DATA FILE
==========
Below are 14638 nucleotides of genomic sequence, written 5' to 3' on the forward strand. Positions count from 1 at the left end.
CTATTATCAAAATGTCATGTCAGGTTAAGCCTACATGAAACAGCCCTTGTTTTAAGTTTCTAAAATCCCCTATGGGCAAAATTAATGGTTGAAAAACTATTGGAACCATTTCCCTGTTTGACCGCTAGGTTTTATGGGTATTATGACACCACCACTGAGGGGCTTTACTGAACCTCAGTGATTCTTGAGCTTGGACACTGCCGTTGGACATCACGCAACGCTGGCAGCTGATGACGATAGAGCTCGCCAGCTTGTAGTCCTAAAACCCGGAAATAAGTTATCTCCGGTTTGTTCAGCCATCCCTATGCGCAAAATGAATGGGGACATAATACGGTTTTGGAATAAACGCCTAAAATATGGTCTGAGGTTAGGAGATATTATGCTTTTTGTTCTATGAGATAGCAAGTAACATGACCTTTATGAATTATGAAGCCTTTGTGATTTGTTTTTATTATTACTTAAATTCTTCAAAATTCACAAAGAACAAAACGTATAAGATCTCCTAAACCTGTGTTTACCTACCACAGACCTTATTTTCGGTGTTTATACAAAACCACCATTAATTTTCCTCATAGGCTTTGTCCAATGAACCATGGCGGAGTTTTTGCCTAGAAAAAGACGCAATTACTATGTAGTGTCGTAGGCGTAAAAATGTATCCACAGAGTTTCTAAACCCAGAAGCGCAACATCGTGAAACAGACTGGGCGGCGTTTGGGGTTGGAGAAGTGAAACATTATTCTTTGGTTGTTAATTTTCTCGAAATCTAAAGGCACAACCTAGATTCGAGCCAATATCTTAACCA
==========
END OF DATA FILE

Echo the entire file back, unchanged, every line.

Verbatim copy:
Below are 14638 nucleotides of genomic sequence, written 5' to 3' on the forward strand. Positions count from 1 at the left end.
CTATTATCAAAATGTCATGTCAGGTTAAGCCTACATGAAACAGCCCTTGTTTTAAGTTTCTAAAATCCCCTATGGGCAAAATTAATGGTTGAAAAACTATTGGAACCATTTCCCTGTTTGACCGCTAGGTTTTATGGGTATTATGACACCACCACTGAGGGGCTTTACTGAACCTCAGTGATTCTTGAGCTTGGACACTGCCGTTGGACATCACGCAACGCTGGCAGCTGATGACGATAGAGCTCGCCAGCTTGTAGTCCTAAAACCCGGAAATAAGTTATCTCCGGTTTGTTCAGCCATCCCTATGCGCAAAATGAATGGGGACATAATACGGTTTTGGAATAAACGCCTAAAATATGGTCTGAGGTTAGGAGATATTATGCTTTTTGTTCTATGAGATAGCAAGTAACATGACCTTTATGAATTATGAAGCCTTTGTGATTTGTTTTTATTATTACTTAAATTCTTCAAAATTCACAAAGAACAAAACGTATAAGATCTCCTAAACCTGTGTTTACCTACCACAGACCTTATTTTCGGTGTTTATACAAAACCACCATTAATTTTCCTCATAGGCTTTGTCCAATGAACCATGGCGGAGTTTTTGCCTAGAAAAAGACGCAATTACTATGTAGTGTCGTAGGCGTAAAAATGTATCCACAGAGTTTCTAAACCCAGAAGCGCAACATCGTGAAACAGACTGGGCGGCGTTTGGGGTTGGAGAAGTGAAACATTATTCTTTGGTTGTTAATTTTCTCGAAATCTAAAGGCACAACCTAGATTCGAGCCAATATCTTAACCA